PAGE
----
Day 12. We are getting closer to the North American mainland. Rough conditions, but downwind sailing. pic.twitter.com/n9huwHUSGI— Greta Thunberg (@GretaThunberg) August 25, 2019
Talk about making an entrance. Greta Thunberg, the 16-year-old Swedish climate activist just finished a two-week journey across the Atlantic Ocean in a sailboat. Her goal? To attend the United Nations Climate Action Summit in New York in a way that avoided greenhouse gas emissions. She could have flown on a commercial jet, but instead opted to take the hard way. She covered her journey, often through high seas, on social media along the way.
Thunberg is a well-known climate activist who has been nominated for a Nobel Peace Prize, addressed the UN Climate Conference before, and has skipped school to protest outside Sweden’s Parliament. She called it a “school strike,” and urged adults to do more about climate change. Since her first strike, an international movement has sprung up with other teenagers showing up in the streets to make their voices heard on the issue.
Day 13. Rough seas south of Nova Scotia. But conditions closer to New York will be slower than predicted and weather update suggests Wednesday arrival - an updated ETA will come as we near the coast. pic.twitter.com/IY6L9InSnp— Greta Thunberg (@GretaThunberg) August 26, 2019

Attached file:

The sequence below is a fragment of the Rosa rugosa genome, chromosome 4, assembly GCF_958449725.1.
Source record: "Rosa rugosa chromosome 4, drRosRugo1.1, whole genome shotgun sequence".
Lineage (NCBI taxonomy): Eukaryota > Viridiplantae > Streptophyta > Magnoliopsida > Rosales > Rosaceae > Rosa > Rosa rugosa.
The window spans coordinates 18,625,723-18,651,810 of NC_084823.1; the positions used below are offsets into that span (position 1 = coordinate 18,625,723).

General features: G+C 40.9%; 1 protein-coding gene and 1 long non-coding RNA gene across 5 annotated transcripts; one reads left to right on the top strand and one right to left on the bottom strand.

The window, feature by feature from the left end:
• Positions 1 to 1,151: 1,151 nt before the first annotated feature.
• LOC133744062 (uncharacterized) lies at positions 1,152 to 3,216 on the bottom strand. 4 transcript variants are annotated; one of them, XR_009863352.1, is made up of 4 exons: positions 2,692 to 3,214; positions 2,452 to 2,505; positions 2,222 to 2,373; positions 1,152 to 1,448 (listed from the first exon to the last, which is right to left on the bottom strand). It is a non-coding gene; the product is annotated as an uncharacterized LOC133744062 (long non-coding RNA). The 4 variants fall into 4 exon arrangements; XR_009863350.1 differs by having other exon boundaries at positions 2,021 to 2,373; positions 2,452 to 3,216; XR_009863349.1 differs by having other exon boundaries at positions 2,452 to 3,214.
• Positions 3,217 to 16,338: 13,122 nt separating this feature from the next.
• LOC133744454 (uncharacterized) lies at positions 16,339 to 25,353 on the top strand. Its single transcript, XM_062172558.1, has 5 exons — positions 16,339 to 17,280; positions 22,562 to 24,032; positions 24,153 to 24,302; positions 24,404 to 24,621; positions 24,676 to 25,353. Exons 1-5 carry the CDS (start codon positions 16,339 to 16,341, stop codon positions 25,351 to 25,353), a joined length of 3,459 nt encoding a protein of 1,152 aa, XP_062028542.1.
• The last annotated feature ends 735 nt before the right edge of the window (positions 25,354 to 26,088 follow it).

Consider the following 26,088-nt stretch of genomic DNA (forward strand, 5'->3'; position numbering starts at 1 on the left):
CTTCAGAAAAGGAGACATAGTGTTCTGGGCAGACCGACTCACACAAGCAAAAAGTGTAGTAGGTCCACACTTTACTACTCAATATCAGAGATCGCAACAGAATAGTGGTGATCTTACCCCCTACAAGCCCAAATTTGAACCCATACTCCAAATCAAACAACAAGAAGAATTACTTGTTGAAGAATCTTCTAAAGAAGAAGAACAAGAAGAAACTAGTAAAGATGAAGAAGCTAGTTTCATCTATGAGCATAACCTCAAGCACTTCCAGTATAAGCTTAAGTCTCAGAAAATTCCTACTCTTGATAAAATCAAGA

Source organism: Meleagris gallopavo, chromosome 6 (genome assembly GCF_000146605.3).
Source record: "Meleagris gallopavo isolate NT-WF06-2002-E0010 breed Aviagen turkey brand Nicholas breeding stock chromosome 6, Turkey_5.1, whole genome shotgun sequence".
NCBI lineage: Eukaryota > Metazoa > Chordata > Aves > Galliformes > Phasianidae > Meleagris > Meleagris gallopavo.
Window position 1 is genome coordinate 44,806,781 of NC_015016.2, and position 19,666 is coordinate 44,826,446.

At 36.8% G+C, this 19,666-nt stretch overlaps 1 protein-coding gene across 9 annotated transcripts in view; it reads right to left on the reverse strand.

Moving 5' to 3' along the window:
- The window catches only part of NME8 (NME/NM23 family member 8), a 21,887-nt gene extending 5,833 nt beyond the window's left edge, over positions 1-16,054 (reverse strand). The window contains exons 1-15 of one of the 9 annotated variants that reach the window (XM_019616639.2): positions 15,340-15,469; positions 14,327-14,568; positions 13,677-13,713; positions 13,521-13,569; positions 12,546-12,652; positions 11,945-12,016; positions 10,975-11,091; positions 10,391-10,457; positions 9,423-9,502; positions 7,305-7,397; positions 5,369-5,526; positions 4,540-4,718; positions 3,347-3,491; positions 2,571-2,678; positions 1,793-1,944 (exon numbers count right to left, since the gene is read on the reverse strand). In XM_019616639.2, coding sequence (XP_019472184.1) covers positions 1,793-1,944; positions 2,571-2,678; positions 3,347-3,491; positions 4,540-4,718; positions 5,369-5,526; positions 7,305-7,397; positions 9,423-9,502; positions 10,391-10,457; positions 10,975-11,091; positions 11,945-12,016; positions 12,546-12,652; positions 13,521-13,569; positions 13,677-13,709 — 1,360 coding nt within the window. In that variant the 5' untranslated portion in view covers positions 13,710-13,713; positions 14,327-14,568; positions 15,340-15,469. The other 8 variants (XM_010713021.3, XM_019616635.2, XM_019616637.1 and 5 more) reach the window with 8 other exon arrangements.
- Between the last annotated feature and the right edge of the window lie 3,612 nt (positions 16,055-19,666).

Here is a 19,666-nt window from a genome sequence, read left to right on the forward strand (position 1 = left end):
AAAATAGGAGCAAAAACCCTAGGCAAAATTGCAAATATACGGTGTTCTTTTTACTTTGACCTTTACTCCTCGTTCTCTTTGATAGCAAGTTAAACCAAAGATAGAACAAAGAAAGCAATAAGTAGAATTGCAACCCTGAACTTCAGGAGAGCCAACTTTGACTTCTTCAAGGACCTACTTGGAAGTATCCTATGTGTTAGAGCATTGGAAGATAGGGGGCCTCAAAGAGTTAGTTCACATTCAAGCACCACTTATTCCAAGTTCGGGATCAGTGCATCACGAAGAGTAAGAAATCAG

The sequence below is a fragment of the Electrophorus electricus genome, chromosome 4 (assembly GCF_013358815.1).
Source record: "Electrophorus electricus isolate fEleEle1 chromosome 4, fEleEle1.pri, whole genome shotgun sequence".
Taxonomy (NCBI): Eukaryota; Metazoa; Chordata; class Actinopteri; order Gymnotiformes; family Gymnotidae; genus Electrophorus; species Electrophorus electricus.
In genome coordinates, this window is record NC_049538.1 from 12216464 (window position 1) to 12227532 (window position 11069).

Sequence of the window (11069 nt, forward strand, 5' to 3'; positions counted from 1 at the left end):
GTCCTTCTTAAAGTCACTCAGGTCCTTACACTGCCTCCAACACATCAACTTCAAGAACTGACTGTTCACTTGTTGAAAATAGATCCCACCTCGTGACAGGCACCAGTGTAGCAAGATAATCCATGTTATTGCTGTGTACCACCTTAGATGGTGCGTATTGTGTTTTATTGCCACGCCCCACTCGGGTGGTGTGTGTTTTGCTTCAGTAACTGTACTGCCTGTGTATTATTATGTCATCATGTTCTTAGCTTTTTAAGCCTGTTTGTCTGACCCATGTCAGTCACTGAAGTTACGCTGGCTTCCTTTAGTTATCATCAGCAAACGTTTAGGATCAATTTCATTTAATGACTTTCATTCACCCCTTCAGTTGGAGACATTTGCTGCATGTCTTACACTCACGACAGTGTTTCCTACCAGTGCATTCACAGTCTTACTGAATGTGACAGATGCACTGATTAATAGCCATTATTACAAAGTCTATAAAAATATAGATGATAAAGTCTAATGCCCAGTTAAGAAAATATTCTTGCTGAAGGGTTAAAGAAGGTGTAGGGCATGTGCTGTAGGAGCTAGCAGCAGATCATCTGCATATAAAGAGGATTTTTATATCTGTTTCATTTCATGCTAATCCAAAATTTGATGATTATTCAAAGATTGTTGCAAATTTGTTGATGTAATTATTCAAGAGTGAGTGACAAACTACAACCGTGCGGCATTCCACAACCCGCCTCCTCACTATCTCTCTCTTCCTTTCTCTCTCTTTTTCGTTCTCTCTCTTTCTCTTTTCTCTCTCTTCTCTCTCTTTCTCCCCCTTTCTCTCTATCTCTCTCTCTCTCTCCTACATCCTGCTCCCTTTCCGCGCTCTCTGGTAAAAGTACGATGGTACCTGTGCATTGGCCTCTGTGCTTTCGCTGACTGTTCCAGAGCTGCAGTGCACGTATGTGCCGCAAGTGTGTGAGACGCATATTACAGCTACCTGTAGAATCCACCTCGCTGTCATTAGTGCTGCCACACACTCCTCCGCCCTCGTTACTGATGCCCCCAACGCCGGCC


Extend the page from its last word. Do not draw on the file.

She understands that climate change is complicated and multi-faceted issue facing the world, but she has a unique ability to boil it down to simple facts. Thunberg credits this to the fact that she has Asperger’s.
Thunberg plans to address the UN climate summit in New York before heading to Canada, Mexico, and Chile for more talks.
Source: besthealthcaredegress.com RELATED: The Ultimate Animal Video Encounters To understand how these numbers compare to more "natural" causes, see this US data from the Center For Disease Control. For parents wanting a more focused guide to youth activities, take a look at this data on sports injuries compiled by Stanford Children's Hospital. More data on 20th century death statistics from the World Health Organization visualized by informationisbeautiful.net
Matthias Giraud. Erik Pütsep Photo. Matthias Giraud is going 50 miles an hour when he slams into the rock spire that juts out from the Pointe d’Areu; a peak just northwest of Mont Blanc. An impact at such speed, even within the protection of modern cars, is invariably catastrophic and likely fatal. Hanging from his parachute like a puppet attached to strings, Giraud has no such protection. He stops moving the instant his body makes contact with the rock, and free fall is interrupted
It shouldn't come as a surprise that Alex Honnold has never been one to follow the rules. Honnold rolls to the beat of his own drum, and he’s been doing it since long before he was a climbing superstar. His original climbing gym, Pipeworks in Sacramento, just shared this gem from the past. Apparently Honnold was caught skipping clips on the gym’s main roof. Nicky, a staff member from Pipeworks, wasn’t amused and pulled his lead card. Thankfully, the experience didn’t deter Honnold from